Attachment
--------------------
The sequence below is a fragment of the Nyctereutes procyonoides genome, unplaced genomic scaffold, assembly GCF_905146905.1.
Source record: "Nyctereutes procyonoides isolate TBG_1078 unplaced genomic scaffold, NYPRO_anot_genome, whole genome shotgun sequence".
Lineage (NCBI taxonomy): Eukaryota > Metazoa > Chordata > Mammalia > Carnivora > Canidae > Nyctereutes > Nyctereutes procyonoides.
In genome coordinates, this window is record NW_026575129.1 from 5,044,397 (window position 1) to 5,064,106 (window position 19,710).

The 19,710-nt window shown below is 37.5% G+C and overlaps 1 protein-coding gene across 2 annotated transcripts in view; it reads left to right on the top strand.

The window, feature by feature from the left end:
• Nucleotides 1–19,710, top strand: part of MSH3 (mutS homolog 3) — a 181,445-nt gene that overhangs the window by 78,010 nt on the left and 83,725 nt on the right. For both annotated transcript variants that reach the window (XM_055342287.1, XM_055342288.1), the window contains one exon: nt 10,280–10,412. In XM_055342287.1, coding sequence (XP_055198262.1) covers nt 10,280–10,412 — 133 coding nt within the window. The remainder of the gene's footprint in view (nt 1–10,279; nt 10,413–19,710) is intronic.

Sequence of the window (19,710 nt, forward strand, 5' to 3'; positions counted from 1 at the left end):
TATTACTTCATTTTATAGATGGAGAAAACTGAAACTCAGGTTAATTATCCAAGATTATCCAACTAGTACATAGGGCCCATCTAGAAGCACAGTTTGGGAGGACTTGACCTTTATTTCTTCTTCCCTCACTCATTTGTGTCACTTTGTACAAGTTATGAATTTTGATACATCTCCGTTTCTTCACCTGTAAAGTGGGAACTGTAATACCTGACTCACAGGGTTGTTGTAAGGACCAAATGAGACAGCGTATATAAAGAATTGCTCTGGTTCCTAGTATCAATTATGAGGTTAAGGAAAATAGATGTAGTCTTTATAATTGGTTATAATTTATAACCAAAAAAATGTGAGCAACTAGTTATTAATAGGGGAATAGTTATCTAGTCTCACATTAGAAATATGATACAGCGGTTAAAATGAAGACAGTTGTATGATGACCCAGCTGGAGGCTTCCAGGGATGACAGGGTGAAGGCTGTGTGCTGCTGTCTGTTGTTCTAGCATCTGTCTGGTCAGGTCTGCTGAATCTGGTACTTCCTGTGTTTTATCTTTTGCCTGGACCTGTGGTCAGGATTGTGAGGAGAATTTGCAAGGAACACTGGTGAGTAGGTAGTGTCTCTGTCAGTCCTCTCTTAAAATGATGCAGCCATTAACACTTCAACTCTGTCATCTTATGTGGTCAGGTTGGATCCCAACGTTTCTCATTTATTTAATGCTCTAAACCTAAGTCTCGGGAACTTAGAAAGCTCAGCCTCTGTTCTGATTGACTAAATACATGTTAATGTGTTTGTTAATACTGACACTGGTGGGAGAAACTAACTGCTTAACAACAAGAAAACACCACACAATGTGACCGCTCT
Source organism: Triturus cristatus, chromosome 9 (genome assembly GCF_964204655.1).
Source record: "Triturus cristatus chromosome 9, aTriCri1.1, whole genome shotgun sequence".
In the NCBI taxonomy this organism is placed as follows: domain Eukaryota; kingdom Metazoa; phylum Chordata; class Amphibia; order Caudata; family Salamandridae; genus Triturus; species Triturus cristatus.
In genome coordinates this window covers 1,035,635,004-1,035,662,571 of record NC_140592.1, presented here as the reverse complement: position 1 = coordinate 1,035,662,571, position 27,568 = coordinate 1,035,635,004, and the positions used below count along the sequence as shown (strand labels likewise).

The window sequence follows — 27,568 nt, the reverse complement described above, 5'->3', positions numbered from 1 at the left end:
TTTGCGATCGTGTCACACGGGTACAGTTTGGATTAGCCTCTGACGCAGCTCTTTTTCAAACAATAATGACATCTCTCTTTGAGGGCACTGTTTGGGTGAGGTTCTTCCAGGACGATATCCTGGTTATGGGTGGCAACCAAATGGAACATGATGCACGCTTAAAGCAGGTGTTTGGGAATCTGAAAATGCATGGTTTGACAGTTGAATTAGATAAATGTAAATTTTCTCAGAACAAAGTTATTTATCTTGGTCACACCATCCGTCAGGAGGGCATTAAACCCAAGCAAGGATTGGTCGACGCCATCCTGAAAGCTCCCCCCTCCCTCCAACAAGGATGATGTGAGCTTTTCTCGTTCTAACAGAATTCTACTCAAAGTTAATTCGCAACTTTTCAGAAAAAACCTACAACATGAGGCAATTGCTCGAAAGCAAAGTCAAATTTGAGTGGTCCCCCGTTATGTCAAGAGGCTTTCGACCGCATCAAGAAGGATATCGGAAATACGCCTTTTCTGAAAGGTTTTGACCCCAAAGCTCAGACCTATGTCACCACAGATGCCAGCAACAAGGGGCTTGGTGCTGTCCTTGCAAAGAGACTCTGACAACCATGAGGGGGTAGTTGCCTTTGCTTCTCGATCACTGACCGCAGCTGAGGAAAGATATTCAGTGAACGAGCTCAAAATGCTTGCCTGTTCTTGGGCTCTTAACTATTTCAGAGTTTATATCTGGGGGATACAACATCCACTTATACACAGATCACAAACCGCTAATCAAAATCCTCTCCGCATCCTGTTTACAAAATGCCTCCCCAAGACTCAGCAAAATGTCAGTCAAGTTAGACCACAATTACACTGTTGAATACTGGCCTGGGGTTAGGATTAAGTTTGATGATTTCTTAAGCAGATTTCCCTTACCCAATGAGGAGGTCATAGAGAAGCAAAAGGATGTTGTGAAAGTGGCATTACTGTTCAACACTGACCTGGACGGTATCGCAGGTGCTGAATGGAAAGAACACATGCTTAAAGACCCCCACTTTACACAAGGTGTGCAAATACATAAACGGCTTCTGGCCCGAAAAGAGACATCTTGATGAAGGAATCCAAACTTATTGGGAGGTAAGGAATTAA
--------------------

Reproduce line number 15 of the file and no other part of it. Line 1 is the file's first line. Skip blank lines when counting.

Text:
TTTGCGATCGTGTCACACGGGTACAGTTTGGATTAGCCTCTGACGCAGCTCTTTTTCAAACAATAATGACATCTCTCTTTGAGGGCACTGTTTGGGTGAGGTTCTTCCAGGACGATATCCTGGTTATGGGTGGCAACCAAATGGAACATGATGCACGCTTAAAGCAGGTGTTTGGGAATCTGAAAATGCATGGTTTGACAGTTGAATTAGATAAATGTAAATTTTCTCAGAACAAAGTTATTTATCTTGGTCACACCATCCGTCAGGAGGGCATTAAACCCAAGCAAGGATTGGTCGACGCCATCCTGAAAGCTCCCCCCTCCCTCCAACAAGGATGATGTGAGCTTTTCTCGTTCTAACAGAATTCTACTCAAAGTTAATTCGCAACTTTTCAGAAAAAACCTACAACATGAGGCAATTGCTCGAAAGCAAAGTCAAATTTGAGTGGTCCCCCGTTATGTCAAGAGGCTTTCGACCGCATCAAGAAGGATATCGGAAATACGCCTTTTCTGAAAGGTTTTGACCCCAAAGCTCAGACCTATGTCACCACAGATGCCAGCAACAAGGGGCTTGGTGCTGTCCTTGCAAAGAGACTCTGACAACCATGAGGGGGTAGTTGCCTTTGCTTCTCGATCACTGACCGCAGCTGAGGAAAGATATTCAGTGAACGAGCTCAAAATGCTTGCCTGTTCTTGGGCTCTTAACTATTTCAGAGTTTATATCTGGGGGATACAACATCCACTTATACACAGATCACAAACCGCTAATCAAAATCCTCTCCGCATCCTGTTTACAAAATGCCTCCCCAAGACTCAGCAAAATGTCAGTCAAGTTAGACCACAATTACACTGTTGAATACTGGCCTGGGGTTAGGATTAAGTTTGATGATTTCTTAAGCAGATTTCCCTTACCCAATGAGGAGGTCATAGAGAAGCAAAAGGATGTTGTGAAAGTGGCATTACTGTTCAACACTGACCTGGACGGTATCGCAGGTGCTGAATGGAAAGAACACATGCTTAAAGACCCCCACTTTACACAAGGTGTGCAAATACATAAACGGCTTCTGGCCCGAAAAGAGACATCTTGATGAAGGAATCCAAACTTATTGGGAGGTAAGGAATTAA